For an economist, Lee McPheters was refreshingly blunt last week when he announced: “We’re hoping that by 2013 we’ll be back to where we were in 2007.”
And the tanking economy, which has resulted in an estimated 312,000 lost jobs since the peak of employment in December 2007, has had a direct impact on the state’s massive budget woes, said McPheters, an Arizona State University economist and Ahwatukee Foothills resident.
The grim news was presented to The Greater Phoenix Economic Council Oct. 1 as it looked back over the past 25 years.
And while the numbers are grim, McPheters pointed out that when the economy has recovered from past recessions, Arizona has usually been at the front of the pack for job growth.
But that won’t help the state’s budget crisis now or next year.
With 80 percent of the state’s income from either individual income taxes or sales taxes, and jobs drying up combined with spending by consumers down, the state coffers are well below expectations, even after lawmakers tried to cut spending.
According to the Joint Legislative Budget Committee, the longest and deepest recession in postwar Arizona history has shrunk state revenues, while increasing the demand for health and welfare services, adding to what now looks like a $1.5 billion deficit in this year’s budget.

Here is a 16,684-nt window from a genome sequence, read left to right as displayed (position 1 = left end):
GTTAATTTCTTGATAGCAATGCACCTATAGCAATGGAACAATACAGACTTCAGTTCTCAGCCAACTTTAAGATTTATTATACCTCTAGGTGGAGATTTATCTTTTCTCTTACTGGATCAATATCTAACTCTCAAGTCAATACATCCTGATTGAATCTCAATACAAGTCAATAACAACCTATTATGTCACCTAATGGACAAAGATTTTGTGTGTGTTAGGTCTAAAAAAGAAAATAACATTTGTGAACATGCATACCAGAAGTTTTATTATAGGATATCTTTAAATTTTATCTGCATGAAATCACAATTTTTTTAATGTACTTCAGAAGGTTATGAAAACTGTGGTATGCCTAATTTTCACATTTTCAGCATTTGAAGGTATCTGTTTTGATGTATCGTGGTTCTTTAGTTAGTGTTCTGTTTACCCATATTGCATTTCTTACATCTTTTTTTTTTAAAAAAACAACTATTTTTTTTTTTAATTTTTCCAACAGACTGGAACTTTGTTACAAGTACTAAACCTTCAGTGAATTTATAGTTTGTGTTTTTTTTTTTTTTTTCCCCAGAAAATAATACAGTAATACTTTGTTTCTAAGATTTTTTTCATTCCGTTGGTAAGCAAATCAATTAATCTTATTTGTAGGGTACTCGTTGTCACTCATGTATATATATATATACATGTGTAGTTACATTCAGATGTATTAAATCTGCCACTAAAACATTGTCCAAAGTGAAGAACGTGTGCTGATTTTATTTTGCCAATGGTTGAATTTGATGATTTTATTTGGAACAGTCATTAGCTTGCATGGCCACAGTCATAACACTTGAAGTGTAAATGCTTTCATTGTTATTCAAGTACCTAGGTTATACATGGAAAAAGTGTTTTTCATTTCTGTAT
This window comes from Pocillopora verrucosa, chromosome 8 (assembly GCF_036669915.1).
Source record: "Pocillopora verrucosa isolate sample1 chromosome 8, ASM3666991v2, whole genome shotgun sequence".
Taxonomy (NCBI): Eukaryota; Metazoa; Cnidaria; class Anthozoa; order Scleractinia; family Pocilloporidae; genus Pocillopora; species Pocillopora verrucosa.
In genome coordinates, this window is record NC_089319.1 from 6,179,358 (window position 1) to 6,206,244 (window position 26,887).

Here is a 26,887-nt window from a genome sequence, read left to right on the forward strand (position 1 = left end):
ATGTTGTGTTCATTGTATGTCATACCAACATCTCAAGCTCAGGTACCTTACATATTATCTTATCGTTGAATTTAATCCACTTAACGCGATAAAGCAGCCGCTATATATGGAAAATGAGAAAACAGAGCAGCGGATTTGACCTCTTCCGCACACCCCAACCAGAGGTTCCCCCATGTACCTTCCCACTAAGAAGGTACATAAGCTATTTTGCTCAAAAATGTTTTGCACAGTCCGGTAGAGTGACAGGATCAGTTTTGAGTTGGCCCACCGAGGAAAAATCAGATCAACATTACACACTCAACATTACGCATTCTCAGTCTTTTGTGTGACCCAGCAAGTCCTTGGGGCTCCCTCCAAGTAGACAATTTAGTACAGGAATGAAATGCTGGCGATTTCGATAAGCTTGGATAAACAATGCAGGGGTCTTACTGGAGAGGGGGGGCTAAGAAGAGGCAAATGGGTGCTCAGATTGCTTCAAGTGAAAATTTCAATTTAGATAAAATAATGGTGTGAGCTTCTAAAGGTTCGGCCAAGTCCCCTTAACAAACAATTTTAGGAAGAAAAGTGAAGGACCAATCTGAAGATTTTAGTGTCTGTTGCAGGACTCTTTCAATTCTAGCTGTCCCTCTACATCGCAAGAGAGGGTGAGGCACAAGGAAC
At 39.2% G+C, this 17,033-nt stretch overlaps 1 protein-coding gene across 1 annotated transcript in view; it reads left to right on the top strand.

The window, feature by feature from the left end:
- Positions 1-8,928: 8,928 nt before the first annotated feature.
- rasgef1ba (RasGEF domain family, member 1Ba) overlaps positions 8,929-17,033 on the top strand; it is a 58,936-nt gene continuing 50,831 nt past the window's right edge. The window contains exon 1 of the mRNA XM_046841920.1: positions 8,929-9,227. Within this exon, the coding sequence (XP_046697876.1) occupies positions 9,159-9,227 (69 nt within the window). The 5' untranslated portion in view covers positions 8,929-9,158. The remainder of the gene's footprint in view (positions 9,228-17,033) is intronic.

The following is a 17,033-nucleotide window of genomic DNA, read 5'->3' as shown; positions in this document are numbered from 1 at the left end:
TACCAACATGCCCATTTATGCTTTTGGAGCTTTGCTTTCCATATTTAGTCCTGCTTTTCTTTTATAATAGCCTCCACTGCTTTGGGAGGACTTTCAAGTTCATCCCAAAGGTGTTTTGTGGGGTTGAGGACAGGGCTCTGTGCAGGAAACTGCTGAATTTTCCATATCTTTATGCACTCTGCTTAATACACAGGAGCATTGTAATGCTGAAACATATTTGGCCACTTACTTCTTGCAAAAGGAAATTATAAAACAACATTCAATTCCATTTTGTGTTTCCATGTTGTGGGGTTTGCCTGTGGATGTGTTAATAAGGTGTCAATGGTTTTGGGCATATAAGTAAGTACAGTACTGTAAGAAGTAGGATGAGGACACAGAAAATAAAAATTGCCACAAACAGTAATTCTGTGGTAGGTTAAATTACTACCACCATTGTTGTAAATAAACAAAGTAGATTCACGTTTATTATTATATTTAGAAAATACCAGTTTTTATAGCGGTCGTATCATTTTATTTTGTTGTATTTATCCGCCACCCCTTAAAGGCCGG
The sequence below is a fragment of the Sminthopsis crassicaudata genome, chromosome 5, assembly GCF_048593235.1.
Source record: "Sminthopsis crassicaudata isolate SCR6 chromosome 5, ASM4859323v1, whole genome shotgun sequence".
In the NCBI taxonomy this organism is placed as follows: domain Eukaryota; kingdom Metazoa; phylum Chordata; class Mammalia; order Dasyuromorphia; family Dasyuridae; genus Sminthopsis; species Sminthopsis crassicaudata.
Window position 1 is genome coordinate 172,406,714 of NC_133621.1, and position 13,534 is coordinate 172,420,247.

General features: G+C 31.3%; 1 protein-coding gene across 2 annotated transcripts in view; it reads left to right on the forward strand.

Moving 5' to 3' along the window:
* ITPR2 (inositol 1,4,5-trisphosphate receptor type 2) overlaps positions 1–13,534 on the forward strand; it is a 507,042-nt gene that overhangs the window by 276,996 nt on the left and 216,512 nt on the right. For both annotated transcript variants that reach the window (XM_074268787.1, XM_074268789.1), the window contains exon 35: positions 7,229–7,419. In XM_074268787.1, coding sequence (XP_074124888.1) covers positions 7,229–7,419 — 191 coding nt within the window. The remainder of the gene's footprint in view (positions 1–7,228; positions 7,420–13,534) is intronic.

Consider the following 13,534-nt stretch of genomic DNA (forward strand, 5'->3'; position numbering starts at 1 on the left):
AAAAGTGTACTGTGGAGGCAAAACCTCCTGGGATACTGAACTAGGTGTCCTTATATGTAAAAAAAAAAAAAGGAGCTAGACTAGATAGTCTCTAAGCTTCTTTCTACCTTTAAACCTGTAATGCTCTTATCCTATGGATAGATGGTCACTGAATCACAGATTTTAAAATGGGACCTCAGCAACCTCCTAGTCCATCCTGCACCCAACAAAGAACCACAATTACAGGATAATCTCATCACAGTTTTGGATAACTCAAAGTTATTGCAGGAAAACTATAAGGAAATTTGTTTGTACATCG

In August Arizona’s general fund spent $572.5 million, but only brought in $523.9 million.
McPheters pointed out that federal stimulus funding has helped a little this year to cut the deficit, but that four years from now, if spending and revenues continue as they have been, the budget gap could grow to more than $4 billion.
“I don’t know what the answer is,” said McPheters, other than to reduce services dramatically or increase taxes.
Lawmakers are also unsure what to do. Gov. Jan Brewer has insisted that a sales tax hike is critical to help stem the red ink and preserve services, but a few GOP lawmakers have managed to nix that idea, setting up an impasse between the two branches of government that may not get resolved until next year.
While most of the news is grim, McPheters and the Joint Legislative Budget Committee did point out there are some signs of recovery, or at least a slowing of the recession’s decent.
Home sales are slowly increasing and people continue to move to Arizona, even in the midst of the recession. And the Valley’s economic base of aerospace, electronics, telecommunications and business and customer service, places Phoenix in a good spot to take advantage of the rebounding economy as other parts of the country also begin to recover.
McPheters said that Phoenix has made some inroads in preparing for the next big economic wave that could help bring outside money to the Valley.
“What the next big industry ought to be is health care,” McPheters said, adding that with world-class facilities like the Mayo Clinic, genetics research, a medical school and other heath care facilities in the Valley, Arizona could benefit in the coming years. But some of the economic growth will depend on what happens in Washington in the coming months.